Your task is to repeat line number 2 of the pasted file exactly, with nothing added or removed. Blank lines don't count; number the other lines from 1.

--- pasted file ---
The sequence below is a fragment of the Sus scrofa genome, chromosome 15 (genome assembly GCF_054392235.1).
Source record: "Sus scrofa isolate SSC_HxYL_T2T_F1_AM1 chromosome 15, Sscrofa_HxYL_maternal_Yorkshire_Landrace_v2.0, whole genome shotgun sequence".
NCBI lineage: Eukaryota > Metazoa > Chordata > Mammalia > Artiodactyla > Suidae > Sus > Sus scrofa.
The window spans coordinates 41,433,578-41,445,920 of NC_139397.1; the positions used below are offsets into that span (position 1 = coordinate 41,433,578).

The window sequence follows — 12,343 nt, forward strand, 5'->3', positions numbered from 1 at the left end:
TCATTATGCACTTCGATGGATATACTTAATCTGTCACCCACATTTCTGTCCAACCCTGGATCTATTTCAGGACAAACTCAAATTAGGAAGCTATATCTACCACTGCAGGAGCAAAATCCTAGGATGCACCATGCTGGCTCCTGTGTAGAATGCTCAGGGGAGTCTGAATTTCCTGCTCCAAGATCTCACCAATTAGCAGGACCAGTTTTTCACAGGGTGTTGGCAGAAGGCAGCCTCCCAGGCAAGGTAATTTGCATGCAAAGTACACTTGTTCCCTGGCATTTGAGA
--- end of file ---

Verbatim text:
Source record: "Sus scrofa isolate SSC_HxYL_T2T_F1_AM1 chromosome 15, Sscrofa_HxYL_maternal_Yorkshire_Landrace_v2.0, whole genome shotgun sequence".